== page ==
3(a) HENRY ADAMS, a descendant of two Presidents of the United States and son of Charles Francis Adams (in the sixties American Minister to England), describes a dinner party at the home of Richard Monckton Milnes, soon to be known as Lord Houghton. A passage preceding the following extract mentions the three men present besides Swinburne and Adams—Milnes, ‘Stirling of Keir’, and Laurence Oliphant.
The Education of Henry Adams (1918), 139-41, by permission of Houghton Mifflin, the publisher.
The fourth was a boy, or had the look of one, though in fact a year older than Adams himself. He resembled in action—and in this trait, was remotely followed, a generation later, by another famous young man, Robert Louis Stevenson—a tropical bird, high-crested, long-beaked, quick-moving, with rapid utterance and screams of humour, quite unlike any English lark or nightingale. One could hardly call him a crimson macaw among owls, and yet no ordinary contrast availed. Milnes introduced him as Mr. Algernon Swinburne. The name suggested nothing. Milnes was always unearthing new coins and trying to give them currency. He had unearthed Henry Adams who knew himself to be worthless and not current. When Milnes lingered a moment in Adams’s room to add that Swinburne had written some poetry, not yet published, of really extraordinary merit, Adams only wondered what more Milnes would discover, and whether by chance he could discover merit in a private secretary. He was capable of it.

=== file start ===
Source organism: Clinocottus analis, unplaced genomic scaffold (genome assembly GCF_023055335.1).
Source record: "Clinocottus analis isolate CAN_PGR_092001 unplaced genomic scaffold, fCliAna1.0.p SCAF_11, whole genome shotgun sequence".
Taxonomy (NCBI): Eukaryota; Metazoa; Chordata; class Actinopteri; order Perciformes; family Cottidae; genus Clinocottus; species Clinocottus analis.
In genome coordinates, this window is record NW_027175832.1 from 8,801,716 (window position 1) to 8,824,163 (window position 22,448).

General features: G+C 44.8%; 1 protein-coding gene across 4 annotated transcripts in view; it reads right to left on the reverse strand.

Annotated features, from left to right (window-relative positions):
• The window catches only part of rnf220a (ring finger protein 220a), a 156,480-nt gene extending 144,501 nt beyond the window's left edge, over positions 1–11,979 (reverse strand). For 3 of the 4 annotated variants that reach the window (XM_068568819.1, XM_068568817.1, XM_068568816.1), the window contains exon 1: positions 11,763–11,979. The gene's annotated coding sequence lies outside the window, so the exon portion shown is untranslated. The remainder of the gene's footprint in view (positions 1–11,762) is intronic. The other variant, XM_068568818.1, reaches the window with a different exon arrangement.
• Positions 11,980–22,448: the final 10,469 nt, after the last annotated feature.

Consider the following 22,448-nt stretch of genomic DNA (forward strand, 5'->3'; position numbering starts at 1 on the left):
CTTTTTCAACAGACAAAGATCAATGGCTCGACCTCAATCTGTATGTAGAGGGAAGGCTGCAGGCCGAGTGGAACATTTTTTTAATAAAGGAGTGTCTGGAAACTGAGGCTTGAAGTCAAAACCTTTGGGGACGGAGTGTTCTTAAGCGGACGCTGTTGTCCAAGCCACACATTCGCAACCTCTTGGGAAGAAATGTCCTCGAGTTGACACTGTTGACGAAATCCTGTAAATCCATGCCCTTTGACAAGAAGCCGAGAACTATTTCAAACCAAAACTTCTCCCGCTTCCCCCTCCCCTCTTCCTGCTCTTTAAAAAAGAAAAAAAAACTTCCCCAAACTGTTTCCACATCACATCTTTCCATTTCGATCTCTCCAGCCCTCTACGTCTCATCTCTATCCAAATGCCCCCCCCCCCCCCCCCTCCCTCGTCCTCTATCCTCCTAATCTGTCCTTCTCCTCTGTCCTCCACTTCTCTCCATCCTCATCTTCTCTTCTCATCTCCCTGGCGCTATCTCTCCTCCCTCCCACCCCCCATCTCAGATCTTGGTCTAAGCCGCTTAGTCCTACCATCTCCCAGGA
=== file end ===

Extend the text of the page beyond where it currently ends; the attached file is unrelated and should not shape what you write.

In due course this party of five men sat down to dinner with the usual club manners of ladyless dinner-tables, easy and formal at the same time. Conversation ran first to Oliphant who told his dramatic